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 Blooming Stars

Siddhashram

            Siddhashram (Setting for Realization) is the final stage. A question that naturally rises in the mind is: What is realization or self-realization? Self-realization in general is attaining the ultimate end or the final goal. In Hinduism it is moksha (liberation from the chain of births and rebirths) or kaivalya (pure consciousness). It is ultimately atmajnana: the true knowledge that one’s atman (soul) is identical with Brahman (the Supreme Reality). In Christianity it is heaven or eternal life with God in beatific vision, that is viewing the very essence of God with perfect joy in endless happiness. In Islam it is paradise (firdaus) that is the ultimate pleasurable place after death. In Buddhism it is nirvana or full enlightenment. For our purpose it is understood as becoming all that one is capable of. It is living fully and actualizing one’s God-given or nature-placed potentials through conscious decisions made in complete freedom and in accordance with one’s conscience.

            All the previous ashrams or stages are geared to the final stage of Siddhashram. Sathyashram – the initial training stage characterized by a search for truth – prepares the person for righteous living in this world, a gainful occupation, meeting obligations to family and community. In Sevashram –a stage guided by service to family and society - one puts into practice one has learned in Sathyashram even as further training and learning go on. From 55 to 60 years of age one starts Paramarthashram – the penultimate stage where the focus is entirely on the final end – wherein one takes stock of everything and evaluates all that has happened in one’s life, retires from the life of the world, and de-programs self keeping only what is necessary to live in an ideal democratic society.

            Everything that happened in one’s life has a message or reason whether one knows it or not. After a formal training period of twenty-two to twenty-five years in Sathyashram and informal and formal training in Sevashram one becomes a master of one’s own destiny. Sevashram especially is a living university where lived experience and experimentation prepare one for the final assault to the peak if a metaphor of a mountain-climbing expedition to the top of Everest is used. In Paramarthashram lasting about five years one solidifies the gains from Sevashram and supplies all that is necessary for the final end - Siddhashram. In Siddhashram beginning around 65 years of age one’s authority of life is oneself. Steeped in truth, justice, fairness, unity of humanity, altruism, compassion, and love for all, one is even incapable of hating or harming anyone. That kind of person exudes goodness and love, and goes beyond all differences and distinctions. One is beyond all doctrines and dogmas. One does not look up to anyone for guidance. At this stage no one except the Almighty God or the Supreme Source of Energy is capable of guiding anyone. Here one is one’s own guide. Each one is on his/her own. Nobody has any special answers to questions related to after-life or the final end of humans. Yet one in all humility learns from everyone till the very end. Here all are in unchartered waters. All are wayfarers. Persons who believe get engaged in their belief systems and immerse themselves toward the end of their life more deeply in rites and rituals more frequently than ever. Persons who do not believe also express themselves fully by actualizing their potentials.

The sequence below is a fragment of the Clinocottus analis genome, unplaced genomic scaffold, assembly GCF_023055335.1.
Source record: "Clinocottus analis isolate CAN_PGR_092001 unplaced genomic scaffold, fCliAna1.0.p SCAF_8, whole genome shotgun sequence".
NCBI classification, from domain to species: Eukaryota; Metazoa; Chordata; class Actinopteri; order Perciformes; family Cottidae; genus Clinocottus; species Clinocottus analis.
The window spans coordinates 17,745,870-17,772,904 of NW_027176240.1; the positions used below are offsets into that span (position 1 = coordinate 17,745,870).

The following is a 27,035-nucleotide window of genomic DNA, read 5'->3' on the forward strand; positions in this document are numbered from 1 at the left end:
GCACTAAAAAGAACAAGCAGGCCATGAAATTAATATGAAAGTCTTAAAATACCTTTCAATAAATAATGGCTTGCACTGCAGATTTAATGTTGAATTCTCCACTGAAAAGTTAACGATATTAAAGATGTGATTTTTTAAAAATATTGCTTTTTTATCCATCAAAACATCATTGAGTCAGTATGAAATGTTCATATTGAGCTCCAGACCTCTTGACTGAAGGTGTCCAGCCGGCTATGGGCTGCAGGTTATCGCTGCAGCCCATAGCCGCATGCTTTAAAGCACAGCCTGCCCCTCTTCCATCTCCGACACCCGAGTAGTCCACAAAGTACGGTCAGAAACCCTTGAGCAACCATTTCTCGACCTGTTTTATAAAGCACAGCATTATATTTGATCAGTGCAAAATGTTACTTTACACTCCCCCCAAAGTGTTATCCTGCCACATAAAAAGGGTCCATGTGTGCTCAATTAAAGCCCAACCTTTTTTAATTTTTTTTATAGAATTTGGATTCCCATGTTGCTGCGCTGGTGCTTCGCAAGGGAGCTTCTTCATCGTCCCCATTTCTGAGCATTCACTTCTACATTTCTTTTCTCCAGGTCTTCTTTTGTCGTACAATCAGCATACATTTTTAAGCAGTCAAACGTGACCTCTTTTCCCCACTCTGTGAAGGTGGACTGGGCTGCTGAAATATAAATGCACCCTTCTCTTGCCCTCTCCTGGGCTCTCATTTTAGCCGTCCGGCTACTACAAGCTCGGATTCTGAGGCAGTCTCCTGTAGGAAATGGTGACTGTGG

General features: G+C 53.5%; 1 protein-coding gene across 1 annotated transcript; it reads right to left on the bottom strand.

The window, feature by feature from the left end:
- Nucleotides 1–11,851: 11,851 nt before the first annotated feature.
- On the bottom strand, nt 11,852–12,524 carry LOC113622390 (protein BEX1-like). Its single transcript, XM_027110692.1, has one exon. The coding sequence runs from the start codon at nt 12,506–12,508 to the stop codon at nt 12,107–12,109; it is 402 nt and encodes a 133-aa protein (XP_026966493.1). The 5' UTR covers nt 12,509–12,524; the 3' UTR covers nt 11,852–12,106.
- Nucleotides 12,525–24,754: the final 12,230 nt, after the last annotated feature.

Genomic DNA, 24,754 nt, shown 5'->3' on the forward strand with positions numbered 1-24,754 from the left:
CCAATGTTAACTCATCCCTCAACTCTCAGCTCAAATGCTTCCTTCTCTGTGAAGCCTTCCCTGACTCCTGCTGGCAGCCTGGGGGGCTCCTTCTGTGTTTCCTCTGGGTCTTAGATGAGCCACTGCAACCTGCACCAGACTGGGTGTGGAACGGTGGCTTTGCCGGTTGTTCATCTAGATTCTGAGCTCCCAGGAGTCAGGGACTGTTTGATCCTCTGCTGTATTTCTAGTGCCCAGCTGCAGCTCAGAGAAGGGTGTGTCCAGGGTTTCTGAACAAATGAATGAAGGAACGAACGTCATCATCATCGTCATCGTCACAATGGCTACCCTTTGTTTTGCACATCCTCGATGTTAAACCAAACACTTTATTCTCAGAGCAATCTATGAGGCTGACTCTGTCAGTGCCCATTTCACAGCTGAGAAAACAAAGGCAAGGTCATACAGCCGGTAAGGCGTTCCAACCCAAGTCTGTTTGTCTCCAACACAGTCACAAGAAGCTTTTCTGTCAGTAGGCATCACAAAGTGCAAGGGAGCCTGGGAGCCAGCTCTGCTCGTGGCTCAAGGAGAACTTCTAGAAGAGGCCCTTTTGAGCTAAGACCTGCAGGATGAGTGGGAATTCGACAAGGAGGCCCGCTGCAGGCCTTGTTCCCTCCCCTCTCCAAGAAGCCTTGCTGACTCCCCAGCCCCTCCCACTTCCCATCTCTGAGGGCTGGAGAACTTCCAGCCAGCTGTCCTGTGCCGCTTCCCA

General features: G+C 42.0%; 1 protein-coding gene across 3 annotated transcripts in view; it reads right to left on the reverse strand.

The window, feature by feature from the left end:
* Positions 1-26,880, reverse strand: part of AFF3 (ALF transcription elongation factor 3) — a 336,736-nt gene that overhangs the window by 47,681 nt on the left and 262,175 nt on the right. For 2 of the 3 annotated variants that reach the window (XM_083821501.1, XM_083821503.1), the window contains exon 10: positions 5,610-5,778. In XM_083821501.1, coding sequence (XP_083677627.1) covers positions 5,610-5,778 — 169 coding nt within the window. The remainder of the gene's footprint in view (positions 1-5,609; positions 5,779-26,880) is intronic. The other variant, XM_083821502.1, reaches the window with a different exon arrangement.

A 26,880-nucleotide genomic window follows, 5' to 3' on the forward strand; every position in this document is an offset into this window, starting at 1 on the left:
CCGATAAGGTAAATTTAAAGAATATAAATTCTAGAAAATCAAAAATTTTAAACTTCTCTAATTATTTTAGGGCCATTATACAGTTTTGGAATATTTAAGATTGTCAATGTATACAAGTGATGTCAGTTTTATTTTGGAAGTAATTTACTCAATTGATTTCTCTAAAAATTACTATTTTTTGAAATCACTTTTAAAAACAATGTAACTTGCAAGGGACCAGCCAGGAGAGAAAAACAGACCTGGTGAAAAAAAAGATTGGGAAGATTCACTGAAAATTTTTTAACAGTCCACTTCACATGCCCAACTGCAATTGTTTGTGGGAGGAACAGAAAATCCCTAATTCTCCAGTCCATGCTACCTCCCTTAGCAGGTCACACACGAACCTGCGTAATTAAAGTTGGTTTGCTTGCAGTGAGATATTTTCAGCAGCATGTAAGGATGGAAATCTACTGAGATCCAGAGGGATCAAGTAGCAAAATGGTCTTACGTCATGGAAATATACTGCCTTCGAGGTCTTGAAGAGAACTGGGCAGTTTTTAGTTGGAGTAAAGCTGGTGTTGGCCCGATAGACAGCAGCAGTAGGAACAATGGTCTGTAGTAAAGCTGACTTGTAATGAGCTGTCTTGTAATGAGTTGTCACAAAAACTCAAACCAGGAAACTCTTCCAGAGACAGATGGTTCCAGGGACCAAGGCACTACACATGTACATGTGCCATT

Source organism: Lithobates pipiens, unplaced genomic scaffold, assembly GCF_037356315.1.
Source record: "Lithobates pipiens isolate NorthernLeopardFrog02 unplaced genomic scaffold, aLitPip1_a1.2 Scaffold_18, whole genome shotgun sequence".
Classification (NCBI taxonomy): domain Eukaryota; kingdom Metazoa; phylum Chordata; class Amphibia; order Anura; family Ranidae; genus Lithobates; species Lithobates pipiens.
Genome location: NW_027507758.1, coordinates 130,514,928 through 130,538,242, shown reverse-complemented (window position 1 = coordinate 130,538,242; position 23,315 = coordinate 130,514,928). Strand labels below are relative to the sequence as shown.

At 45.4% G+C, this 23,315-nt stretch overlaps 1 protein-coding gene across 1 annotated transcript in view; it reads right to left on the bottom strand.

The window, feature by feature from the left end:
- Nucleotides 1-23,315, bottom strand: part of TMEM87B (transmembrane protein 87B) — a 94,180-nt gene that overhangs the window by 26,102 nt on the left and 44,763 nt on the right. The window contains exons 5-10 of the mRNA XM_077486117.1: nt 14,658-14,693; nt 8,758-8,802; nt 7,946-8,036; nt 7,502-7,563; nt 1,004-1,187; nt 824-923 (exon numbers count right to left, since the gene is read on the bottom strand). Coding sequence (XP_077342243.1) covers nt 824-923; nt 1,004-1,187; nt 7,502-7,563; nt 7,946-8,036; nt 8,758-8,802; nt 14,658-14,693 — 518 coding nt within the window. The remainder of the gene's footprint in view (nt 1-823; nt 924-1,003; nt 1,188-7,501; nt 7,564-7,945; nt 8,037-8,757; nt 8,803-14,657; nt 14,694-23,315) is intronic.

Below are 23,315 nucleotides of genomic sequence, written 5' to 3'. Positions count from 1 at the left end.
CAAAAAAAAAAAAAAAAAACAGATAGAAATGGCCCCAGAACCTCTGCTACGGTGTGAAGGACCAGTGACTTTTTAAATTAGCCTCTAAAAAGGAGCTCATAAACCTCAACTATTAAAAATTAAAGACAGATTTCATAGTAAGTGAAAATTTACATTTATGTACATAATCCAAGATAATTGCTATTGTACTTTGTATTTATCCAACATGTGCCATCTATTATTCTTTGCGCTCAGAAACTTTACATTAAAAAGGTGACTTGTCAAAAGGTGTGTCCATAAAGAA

It is also important to note that St. Thomas Aquinas who is considered to be the greatest philosopher, theologian, and doctor of the Catholic Church stopped writing after some kind of supernatural experience of God. When the one who used to receive his dictation urged him to express his thoughts in writing, he said: “I cannot, because all that I have written seems like straw to me”. Shankaracharya, probably the greatest Indian philosopher, theologian, and spiritual leader, is reported to have stated before he died that the greatest mistake in his life was to attempt to define the undefinable. He further stated in his Nirvana Shatakam - the essence of all Upanishads and indeed Atma Jnana (self-knowledge) - that the aham or I or atman (soul) in all of us is beyond anything describable, conceivable, or imaginable, and that “I am eternal knowing and bliss, love and pure consciousness”. In Siddhashram one, whether he/she is a believer, doubter, non-knower, or unbeliever, is truly and fully dependent on one’s own inner resources, and is in one final and total offering or surrendering of self to the Supreme Being or the all-encompassing Cosmic Energy.

 

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